I review a whole season rather than individual episodes, so there is a chance of spoilers. If you haven’t watched the whole season yet, stop reading now!
To coincide with the 100 year anniversary of the beginning of the First World War, British television, and the BBC specifically, have been showing many different types of show to commemorate this event. They have differed widely in content and quality but one of the better ones was a mini-series drama which recounted the 37 days that led the world to war. 37 days that took the world from peace to war in quite an amazing way.
It’s a great story in itself. If done as a documentary, it would make a fascinating one that would be vital watching for anyone with a passing interest in the subject but as a drama, it lifts it to a whole new level. It means the characters we are watching are presented much more as real people, not figures from 100 years ago. You see the pain, confusion, anguish and anger that would lead people to make tricky, often drastic but almost always dramatic decisions that would lead to war.
It centers around the Foreign Minister for Britain who begins to react to the death of the Archduke of Austria and then finds himself as mediator between many different countries, including his own, which all see war as inevitable. He is played fantastically by Star Wars Alumni, Ian McDiarmid, who portrays a man with confidence in public and crisis in private.
Alongside him is an equally as strong cast, who all portray key figures from history, from Rainer Sellien as Kaiser Wilhelm II to Mark Lewis Jones and Nicholas Asbury as David Lloyd George and Winston Churchill respectively. These aren’t cartoon characters or caricatures of the people we may know a little about. This is a drama presented as realistic as possible.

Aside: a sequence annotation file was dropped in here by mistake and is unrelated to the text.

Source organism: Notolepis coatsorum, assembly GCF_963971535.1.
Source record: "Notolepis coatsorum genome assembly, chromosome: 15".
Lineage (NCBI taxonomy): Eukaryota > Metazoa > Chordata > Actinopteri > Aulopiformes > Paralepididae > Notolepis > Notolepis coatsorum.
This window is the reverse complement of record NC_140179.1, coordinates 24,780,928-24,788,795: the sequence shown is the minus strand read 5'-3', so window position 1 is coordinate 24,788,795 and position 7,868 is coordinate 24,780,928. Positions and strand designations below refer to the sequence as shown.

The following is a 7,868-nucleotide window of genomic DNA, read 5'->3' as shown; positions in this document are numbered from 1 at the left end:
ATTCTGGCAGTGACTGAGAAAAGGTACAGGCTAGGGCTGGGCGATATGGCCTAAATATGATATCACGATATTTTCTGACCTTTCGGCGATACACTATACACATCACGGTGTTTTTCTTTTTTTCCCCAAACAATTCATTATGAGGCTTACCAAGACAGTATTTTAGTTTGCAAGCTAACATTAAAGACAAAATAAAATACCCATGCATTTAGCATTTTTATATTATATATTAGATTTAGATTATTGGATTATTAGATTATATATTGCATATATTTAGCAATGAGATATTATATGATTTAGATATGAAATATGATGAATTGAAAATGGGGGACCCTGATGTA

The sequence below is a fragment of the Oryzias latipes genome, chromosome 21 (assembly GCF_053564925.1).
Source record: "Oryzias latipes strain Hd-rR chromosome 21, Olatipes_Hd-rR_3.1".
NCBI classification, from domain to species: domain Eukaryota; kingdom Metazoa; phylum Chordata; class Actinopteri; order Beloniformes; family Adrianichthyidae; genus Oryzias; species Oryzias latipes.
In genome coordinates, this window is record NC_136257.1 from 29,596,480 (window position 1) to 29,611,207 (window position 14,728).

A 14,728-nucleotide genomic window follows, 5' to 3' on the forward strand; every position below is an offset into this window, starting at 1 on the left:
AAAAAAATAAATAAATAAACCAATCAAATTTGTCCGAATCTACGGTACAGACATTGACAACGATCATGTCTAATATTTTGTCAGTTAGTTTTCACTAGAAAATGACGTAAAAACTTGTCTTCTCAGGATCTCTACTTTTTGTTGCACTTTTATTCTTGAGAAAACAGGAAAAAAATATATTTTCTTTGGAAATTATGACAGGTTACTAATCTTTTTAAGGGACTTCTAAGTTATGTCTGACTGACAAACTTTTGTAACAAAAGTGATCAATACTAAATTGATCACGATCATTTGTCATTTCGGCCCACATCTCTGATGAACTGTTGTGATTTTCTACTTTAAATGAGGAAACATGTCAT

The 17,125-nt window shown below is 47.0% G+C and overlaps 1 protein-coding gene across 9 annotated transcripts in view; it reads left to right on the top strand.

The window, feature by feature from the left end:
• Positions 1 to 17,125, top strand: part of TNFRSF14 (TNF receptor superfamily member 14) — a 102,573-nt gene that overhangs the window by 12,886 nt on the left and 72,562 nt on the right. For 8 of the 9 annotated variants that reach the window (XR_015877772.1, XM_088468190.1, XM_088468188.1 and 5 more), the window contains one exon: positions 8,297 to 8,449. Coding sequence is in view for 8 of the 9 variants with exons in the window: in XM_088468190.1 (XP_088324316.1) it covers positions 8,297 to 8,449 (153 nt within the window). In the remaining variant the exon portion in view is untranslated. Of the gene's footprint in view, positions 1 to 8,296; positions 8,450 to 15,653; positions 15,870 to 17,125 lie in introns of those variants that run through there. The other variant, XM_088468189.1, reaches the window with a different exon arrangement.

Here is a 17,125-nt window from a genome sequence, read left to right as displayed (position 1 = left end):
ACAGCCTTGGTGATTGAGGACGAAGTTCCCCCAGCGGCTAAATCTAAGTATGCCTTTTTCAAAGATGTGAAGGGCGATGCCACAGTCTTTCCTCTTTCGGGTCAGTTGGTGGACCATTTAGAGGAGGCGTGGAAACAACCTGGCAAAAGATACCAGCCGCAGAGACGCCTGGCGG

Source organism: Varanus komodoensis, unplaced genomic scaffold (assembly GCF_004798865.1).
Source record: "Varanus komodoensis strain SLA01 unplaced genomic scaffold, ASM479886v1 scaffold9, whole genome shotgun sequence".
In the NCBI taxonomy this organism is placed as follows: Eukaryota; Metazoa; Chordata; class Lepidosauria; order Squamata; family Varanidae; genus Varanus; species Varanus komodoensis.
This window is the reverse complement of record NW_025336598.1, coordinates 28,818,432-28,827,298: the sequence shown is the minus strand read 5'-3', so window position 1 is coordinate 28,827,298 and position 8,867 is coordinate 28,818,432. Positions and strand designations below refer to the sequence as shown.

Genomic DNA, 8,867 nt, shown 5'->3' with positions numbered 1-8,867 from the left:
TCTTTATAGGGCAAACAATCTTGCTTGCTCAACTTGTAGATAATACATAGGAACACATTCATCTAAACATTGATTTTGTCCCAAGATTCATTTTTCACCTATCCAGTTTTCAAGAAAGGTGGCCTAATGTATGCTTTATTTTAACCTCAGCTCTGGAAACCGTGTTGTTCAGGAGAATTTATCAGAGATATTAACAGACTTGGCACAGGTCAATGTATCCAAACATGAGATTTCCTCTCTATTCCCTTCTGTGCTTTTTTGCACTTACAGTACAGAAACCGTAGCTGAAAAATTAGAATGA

The realism brings with it its own rewards, demonstrating how little real drama went into declaring war. It wasn’t shouting matches or huge speeches but small meetings, signed agreements and disputed votes between politicians, around large tables. This presents itself as quite a dry drama to watch unfold but the opposite is true, with it being captivating from beginning to end.
The drama is also told through the lives of the younger men involved, the secretaries or aides to these politicians. These are the men who will ultimately take part in the conflict that is starting around them. They are the voices that narrate some of the more confusing moments or help explain the meaning of key conversations or who key individuals are.
It is also through these men that we get the more tragic elements of the results of the 37 day’s events. It will be them that go to war and the series ends with them making that declaration and recounting what their experiences will be, like a diary entry or retrospective look at the events. It’s here that the same message of “war is awful” is highlighted, slightly cheapening the series successes but not to its overall detriment.
Overall, 37 Days is a triumphant recounting of the events that led to the outbreak of the First World War. It is acted brilliantly, with key characters, from Churchill to Kaiser Wilhelm himself, being represented ably on-screen. It’s overall message is one that has been repeated many times before but the package that message comes in is something new and unique.
Best Episode – There isn’t one. The whole show should be watched as a package for maximum impact.
Best performance – Ian McDiarmid as Edward Grey
Should there be another season? – There is no more story to tell. It is captured perfectly in three gripping episodes.
Season Rating – 3.5
(1 – Awful, 2 – Average, 3 – Good, 4 – Great, 5! – Must See)